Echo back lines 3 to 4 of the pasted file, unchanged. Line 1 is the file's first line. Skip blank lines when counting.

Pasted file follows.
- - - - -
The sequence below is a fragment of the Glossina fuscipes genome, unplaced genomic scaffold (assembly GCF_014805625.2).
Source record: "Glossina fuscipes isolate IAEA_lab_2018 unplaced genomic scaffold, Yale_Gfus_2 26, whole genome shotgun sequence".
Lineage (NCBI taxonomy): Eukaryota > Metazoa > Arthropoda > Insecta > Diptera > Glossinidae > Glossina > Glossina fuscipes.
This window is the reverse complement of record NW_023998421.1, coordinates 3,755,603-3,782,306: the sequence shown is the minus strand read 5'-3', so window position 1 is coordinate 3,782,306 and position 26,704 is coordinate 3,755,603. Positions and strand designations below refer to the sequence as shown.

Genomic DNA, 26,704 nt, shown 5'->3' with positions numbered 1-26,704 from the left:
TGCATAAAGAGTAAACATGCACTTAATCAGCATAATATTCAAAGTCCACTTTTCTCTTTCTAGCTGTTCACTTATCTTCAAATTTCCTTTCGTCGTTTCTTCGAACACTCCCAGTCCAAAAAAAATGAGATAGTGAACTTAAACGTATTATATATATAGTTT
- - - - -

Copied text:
Lineage (NCBI taxonomy): Eukaryota > Metazoa > Arthropoda > Insecta > Diptera > Glossinidae > Glossina > Glossina fuscipes.
This window is the reverse complement of record NW_023998421.1, coordinates 3,755,603-3,782,306: the sequence shown is the minus strand read 5'-3', so window position 1 is coordinate 3,782,306 and position 26,704 is coordinate 3,755,603. Positions and strand designations below refer to the sequence as shown.